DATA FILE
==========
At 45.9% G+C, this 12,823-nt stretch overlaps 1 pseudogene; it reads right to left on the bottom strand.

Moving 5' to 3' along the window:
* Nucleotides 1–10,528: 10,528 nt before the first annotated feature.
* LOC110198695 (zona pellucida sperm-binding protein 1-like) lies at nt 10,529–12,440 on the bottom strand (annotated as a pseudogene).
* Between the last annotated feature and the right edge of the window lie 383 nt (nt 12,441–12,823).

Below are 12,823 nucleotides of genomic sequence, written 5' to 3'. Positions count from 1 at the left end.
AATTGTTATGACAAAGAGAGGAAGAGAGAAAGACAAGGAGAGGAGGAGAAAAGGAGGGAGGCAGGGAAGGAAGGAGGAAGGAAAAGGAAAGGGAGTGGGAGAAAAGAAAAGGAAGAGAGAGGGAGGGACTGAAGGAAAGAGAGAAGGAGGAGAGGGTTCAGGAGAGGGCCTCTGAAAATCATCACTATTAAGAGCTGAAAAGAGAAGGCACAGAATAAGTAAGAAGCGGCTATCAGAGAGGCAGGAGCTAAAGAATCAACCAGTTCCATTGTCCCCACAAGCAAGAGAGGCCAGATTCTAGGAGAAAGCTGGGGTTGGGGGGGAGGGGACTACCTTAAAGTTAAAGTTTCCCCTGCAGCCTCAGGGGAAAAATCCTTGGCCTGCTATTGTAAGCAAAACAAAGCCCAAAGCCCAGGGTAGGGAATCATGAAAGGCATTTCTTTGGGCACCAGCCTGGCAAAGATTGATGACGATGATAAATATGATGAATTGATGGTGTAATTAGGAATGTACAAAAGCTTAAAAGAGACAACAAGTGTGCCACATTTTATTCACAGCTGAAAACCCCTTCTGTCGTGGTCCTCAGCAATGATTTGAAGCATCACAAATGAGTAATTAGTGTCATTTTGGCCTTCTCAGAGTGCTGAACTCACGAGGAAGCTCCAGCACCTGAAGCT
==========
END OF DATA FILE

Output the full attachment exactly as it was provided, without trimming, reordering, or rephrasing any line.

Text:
At 45.9% G+C, this 12,823-nt stretch overlaps 1 pseudogene; it reads right to left on the bottom strand.

Moving 5' to 3' along the window:
* Nucleotides 1–10,528: 10,528 nt before the first annotated feature.
* LOC110198695 (zona pellucida sperm-binding protein 1-like) lies at nt 10,529–12,440 on the bottom strand (annotated as a pseudogene).
* Between the last annotated feature and the right edge of the window lie 383 nt (nt 12,441–12,823).

Below are 12,823 nucleotides of genomic sequence, written 5' to 3'. Positions count from 1 at the left end.
AATTGTTATGACAAAGAGAGGAAGAGAGAAAGACAAGGAGAGGAGGAGAAAAGGAGGGAGGCAGGGAAGGAAGGAGGAAGGAAAAGGAAAGGGAGTGGGAGAAAAGAAAAGGAAGAGAGAGGGAGGGACTGAAGGAAAGAGAGAAGGAGGAGAGGGTTCAGGAGAGGGCCTCTGAAAATCATCACTATTAAGAGCTGAAAAGAGAAGGCACAGAATAAGTAAGAAGCGGCTATCAGAGAGGCAGGAGCTAAAGAATCAACCAGTTCCATTGTCCCCACAAGCAAGAGAGGCCAGATTCTAGGAGAAAGCTGGGGTTGGGGGGGAGGGGACTACCTTAAAGTTAAAGTTTCCCCTGCAGCCTCAGGGGAAAAATCCTTGGCCTGCTATTGTAAGCAAAACAAAGCCCAAAGCCCAGGGTAGGGAATCATGAAAGGCATTTCTTTGGGCACCAGCCTGGCAAAGATTGATGACGATGATAAATATGATGAATTGATGGTGTAATTAGGAATGTACAAAAGCTTAAAAGAGACAACAAGTGTGCCACATTTTATTCACAGCTGAAAACCCCTTCTGTCGTGGTCCTCAGCAATGATTTGAAGCATCACAAATGAGTAATTAGTGTCATTTTGGCCTTCTCAGAGTGCTGAACTCACGAGGAAGCTCCAGCACCTGAAGCT